ConAgra’s Lamb Weston division,which is based in Washington, has builta state-o-the-art processing plant nearDelhi to take advantage o Louisiana’ssweet potato crop. Company ofcialssaid they also chose the location to bein close collaboration with the research-ers and extension specialists at thenearby Sweet Potato Research Stationin Chase, La. Tese include Drs. araSmith and Arthur Villordan (research-ers at the Sweet Potato Research Sta-tion), Donnie Miller (weed scientist atNortheast Research Station), and DavidPicha (postharvest physiologist), DonLaBonte (horticulturalist and plantbreeder), Chris Clark (plant patholo-gist) and Rick Story (entomologist)all located on the LSU main campus.Te extension component includesDrs. Donald Ferrin, Myrl Sistrunk andVincent Deshotel.Louisiana has about 14,000 acreso sweet potatoes. North Carolina,Alabama, Arkansas, Mississippi, exasand Caliornia also produce sweetpotatoes. Te ConAgra Lamb Westonacility expects to source more than hal o their product needs rom Louisianaproducers but will also work closelywith producers in other states. LambWeston markets rozen sweet potatoproducts (wedges, pus and mashed)to restaurants through its Sweet Tingsbrand and to grocery stores through itsAlexia brand. It operates rozen-oodprocessing plants in the Pacic North-west, Minnesota and Canada.Sweet potatoes are aected bymany insect pests, both oliar eedingand root eeding. Root eeding insectssuch as the sweet potato weevil, root-worms, white grubs, sugarcane beetleand wireworms impact the marketedportion o the crop directly. oleranceor minor blemishes (eeding scars) onroots is quite strict (U. S. No. 1 gradeurther with insecticide use. With thisin mind, the Davis Lab has, or thelast two years, screened commerciallyavailable, high yielding soybean varietiesand has identied several which diersignicantly in their susceptibility tostink bugs. Teir research indicates thatthe resistance ound in these varieties, incombination with biological control orreduced insecticide use, should providesubstantial control, reducing reliance onpesticides and saving producers money.Simulation models indicate that or amoderately resistant soybean variety,insecticide applications or stink bugcontrol could be cut by two-thirds com-pared to that required or a susceptiblevariety.Biological control is an importantcomponent o IPM, reducing the costo chemical control while decreas-ing pest populations through naturalmeans. Previous to Davis’ work, therewas no inormation on which biologi-cal control agents currently inect orimpact redbanded stink bug in the U. S.Miyanda Moonga (doctoral candidate),a Fulbright Scholar rom Zambia whostarted in the all o 2010, is workingunder Davis to identiy egg parasitoido redbanded stink bug. She has oundthat, overall, 49 percent o redbandedstink bug egg masses were parasitized.Eighty percent o all parasitoids are asingle species. Te soybean looper is animportant pest o soybean in southeast-ern U. S. and is highly resistant to mostinsecticides, with ew products exist-ing or control. Early planted soybeanscan escape damaging levels, however,double-cropping wheat and soybean isleading to increased insecticide applica-tions or this pest. In 2008, we receivedthe rst reports o unsatisactory con-trol or soybean looper with methoxy-enozide. Davis’ lab began a monitoringprogram in 2009. Sebe Brown (master’scandidate) started in the spring o 2010and is conducting methoxyenozideresistance research using a diet incorpo-rated technique. Brown has ound thatmethoxyenozide resistance exists inLouisiana soybean looper populations,resulting in longer survivorship, greaterdeoliation and reduced residual efcacy.Other members o the Davis Labinclude Arthur Richter (research as-sociate), who provides valuable researchsupport to all ongoing projects, andthree undergraduate student work-ers: Renee Dale, Daniel Nelson andMatthew Nelson. In the all o 2011,Kukuh Hernowo (doctoral candidate),a Fulbright Scholar rom Indonesia, has joined the Davis Lab to work on aspectso below ground mediated host plant re-sistance to above ground soybean pestsand its impact on biological control.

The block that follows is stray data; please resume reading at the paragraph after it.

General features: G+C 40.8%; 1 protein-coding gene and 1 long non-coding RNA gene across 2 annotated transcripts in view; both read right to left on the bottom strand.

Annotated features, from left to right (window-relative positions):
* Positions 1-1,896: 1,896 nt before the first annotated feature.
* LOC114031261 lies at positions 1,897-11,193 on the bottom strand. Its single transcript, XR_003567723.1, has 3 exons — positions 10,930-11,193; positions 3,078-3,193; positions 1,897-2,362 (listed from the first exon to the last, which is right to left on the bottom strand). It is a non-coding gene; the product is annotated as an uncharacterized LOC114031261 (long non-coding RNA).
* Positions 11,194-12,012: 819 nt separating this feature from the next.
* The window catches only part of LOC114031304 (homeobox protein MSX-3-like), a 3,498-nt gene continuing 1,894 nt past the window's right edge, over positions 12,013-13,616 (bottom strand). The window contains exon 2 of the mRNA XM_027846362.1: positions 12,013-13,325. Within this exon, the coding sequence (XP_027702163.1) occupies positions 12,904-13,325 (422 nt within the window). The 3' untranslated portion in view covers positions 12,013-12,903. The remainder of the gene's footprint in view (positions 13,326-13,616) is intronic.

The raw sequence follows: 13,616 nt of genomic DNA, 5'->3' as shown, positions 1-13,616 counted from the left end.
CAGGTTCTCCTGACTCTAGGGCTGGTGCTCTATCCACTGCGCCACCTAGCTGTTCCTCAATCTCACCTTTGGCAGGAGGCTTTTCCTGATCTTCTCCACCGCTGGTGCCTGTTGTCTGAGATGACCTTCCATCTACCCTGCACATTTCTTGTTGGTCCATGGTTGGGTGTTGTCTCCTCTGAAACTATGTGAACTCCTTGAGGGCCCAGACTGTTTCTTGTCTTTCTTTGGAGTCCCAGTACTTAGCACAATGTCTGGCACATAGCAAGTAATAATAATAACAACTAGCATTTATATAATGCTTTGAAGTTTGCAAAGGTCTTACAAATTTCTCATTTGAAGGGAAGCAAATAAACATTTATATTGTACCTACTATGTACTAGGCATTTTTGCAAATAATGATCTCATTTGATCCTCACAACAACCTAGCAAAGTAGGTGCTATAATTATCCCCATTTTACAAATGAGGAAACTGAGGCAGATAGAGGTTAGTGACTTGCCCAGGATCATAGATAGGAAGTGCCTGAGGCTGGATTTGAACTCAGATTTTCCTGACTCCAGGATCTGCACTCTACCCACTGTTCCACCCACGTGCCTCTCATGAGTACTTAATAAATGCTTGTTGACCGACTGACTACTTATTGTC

Accomplishments romESA-EPA Liaison Position